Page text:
However, it is important to note that altitude sickness was not well understood or studied until relatively recently. It was not until the 19th and 20th centuries that scientists began to systematically study the effects of high altitude on the human body and to develop treatments for altitude sickness.
The symptoms of high altitude sickness (AMS) can range from mild to severe and can include:
- Nausea and vomiting
- Dizziness or lightheadedness
- Shortness of breath
- Loss of appetite
- Difficulty sleeping
- Headache: This is the most common symptom of altitude sickness. It can range from mild to severe and can be accompanied by nausea and vomiting.
- Dizziness and lightheadedness: As you ascend to higher altitudes, the amount of oxygen in the air decreases, which can cause you to feel dizzy and lightheaded.
- Fatigue: Your body has to work harder to get the same amount of oxygen at high altitudes, which can make you feel tired and lethargic.
- Shortness of breath: The reduced amount of oxygen in the air can make it difficult to breathe, particularly when you exert yourself.
- Loss of appetite: You may find that you don't feel hungry, which can make it difficult to eat enough to keep your energy levels up.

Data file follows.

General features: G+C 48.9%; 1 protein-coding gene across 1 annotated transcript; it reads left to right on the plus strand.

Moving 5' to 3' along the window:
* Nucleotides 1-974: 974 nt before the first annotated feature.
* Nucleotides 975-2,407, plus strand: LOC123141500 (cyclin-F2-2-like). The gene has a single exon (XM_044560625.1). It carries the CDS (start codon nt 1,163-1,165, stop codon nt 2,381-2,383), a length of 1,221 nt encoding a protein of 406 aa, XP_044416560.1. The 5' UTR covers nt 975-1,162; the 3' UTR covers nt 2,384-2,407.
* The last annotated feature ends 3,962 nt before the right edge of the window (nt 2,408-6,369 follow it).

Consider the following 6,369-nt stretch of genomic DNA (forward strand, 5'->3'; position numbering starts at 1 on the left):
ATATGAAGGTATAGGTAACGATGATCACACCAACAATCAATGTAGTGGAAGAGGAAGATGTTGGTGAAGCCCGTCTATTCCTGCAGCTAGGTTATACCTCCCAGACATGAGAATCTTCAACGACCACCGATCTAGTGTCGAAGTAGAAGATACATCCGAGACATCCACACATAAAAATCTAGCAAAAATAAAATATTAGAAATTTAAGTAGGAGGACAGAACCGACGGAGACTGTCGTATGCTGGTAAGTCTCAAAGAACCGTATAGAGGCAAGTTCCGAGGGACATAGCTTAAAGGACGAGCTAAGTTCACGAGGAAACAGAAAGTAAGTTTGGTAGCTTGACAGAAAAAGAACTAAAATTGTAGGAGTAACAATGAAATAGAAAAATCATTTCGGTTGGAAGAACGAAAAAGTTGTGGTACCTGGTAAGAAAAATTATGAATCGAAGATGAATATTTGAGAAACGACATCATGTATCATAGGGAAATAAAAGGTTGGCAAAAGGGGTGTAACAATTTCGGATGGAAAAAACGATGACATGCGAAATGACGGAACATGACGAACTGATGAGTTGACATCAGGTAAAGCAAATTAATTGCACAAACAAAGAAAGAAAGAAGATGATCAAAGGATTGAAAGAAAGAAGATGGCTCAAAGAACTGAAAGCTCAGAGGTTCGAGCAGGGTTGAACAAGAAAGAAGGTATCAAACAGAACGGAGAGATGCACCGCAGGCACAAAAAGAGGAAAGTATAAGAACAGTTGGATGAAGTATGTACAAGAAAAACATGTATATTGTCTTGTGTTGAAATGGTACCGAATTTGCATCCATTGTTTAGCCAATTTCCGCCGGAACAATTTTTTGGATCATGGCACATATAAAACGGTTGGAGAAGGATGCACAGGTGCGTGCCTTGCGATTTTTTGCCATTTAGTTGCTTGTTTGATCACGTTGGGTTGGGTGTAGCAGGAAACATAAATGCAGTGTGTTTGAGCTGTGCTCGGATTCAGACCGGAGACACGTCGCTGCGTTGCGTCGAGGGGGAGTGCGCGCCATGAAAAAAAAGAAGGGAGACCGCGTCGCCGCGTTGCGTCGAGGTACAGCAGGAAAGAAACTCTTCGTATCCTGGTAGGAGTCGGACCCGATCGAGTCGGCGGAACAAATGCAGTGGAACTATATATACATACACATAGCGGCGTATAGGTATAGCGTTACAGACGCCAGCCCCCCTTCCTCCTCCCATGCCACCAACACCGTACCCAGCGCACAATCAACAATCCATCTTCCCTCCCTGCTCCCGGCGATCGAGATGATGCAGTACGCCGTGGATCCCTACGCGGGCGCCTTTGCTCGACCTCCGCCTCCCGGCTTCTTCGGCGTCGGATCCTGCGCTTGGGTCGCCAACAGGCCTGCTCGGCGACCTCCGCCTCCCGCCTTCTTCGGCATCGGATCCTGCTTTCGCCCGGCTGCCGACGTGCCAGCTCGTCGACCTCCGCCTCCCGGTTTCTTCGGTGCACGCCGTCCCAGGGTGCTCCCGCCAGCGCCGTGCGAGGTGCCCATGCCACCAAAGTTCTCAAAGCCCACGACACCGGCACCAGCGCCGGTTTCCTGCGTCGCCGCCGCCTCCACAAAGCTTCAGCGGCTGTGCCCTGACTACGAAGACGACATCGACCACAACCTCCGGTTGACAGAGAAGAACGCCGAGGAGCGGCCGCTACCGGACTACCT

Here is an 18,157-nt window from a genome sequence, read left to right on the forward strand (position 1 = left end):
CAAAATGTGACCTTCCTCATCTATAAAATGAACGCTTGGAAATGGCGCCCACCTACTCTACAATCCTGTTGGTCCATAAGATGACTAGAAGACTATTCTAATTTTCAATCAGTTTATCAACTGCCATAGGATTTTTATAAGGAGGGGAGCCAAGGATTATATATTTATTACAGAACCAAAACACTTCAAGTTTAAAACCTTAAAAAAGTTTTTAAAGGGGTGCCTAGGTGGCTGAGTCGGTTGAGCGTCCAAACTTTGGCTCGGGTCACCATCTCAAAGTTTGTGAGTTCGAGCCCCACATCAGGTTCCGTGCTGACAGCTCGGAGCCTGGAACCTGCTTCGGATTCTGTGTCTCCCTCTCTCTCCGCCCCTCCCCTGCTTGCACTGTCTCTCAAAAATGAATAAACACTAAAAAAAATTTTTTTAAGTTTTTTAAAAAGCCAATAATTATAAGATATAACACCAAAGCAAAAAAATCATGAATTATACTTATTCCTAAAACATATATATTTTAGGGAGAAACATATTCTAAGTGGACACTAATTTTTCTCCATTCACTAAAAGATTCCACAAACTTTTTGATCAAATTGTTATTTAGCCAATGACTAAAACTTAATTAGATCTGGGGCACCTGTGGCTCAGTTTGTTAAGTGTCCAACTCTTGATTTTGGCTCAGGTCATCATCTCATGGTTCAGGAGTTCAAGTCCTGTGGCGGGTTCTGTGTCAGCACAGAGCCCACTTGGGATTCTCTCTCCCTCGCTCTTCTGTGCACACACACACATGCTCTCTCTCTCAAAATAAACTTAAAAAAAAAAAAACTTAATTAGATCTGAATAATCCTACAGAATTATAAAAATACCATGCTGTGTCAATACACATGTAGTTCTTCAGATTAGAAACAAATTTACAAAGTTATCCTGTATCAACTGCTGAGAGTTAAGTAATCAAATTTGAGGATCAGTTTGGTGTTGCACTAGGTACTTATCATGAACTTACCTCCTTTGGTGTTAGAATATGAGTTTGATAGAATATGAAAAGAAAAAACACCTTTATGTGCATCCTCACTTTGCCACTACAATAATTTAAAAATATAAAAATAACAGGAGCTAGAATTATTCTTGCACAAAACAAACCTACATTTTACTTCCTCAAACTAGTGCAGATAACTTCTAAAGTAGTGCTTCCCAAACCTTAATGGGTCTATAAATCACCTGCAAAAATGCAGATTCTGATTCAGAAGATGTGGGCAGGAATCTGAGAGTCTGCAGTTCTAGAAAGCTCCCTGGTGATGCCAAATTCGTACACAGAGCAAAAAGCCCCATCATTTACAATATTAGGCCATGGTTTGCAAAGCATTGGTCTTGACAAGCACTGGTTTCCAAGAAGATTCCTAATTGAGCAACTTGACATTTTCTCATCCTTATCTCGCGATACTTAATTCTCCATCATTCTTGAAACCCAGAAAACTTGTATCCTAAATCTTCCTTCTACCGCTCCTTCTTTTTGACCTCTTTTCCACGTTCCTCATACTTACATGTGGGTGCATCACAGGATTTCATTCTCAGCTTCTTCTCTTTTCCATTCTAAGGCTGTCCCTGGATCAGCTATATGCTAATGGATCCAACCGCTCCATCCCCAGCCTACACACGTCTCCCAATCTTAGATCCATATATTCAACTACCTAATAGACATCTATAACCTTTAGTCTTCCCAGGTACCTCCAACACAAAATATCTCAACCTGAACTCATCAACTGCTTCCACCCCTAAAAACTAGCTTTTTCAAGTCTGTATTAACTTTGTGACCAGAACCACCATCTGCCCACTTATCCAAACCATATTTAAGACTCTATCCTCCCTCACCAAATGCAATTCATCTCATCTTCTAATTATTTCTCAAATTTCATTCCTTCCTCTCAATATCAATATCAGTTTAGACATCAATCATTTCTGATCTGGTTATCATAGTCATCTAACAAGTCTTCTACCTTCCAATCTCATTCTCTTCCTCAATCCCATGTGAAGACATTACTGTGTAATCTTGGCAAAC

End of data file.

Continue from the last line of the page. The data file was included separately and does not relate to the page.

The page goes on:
- Insomnia: It can be difficult to sleep at high altitudes due to the decreased oxygen levels and the physical discomfort caused by altitude sickness.
- Swelling: High altitude can cause swelling in your hands, feet, and face.
The risk of altitude sickness increases as you ascend to higher altitudes more quickly, so it's important to acclimate yourself gradually and seek medical attention if you experience any symptoms of altitude sickness.
If left untreated, AMS or high altitude sickness can progress to more serious conditions such as high altitude cerebral edema (HACE) or high altitude pulmonary edema (HAPE). These conditions can be life-threatening.
- HIGH ALTITUDE PULMONARY EDEMA (HAPE) - In HAPE, the reduced oxygen levels can cause fluid to leak from the blood vessels in the lungs into the air sacs, which can make it difficult to breathe. The symptoms of HAPE can develop rapidly and can include cough, chest tightness, rapid heartbeat, and a bluish color to the skin or lips.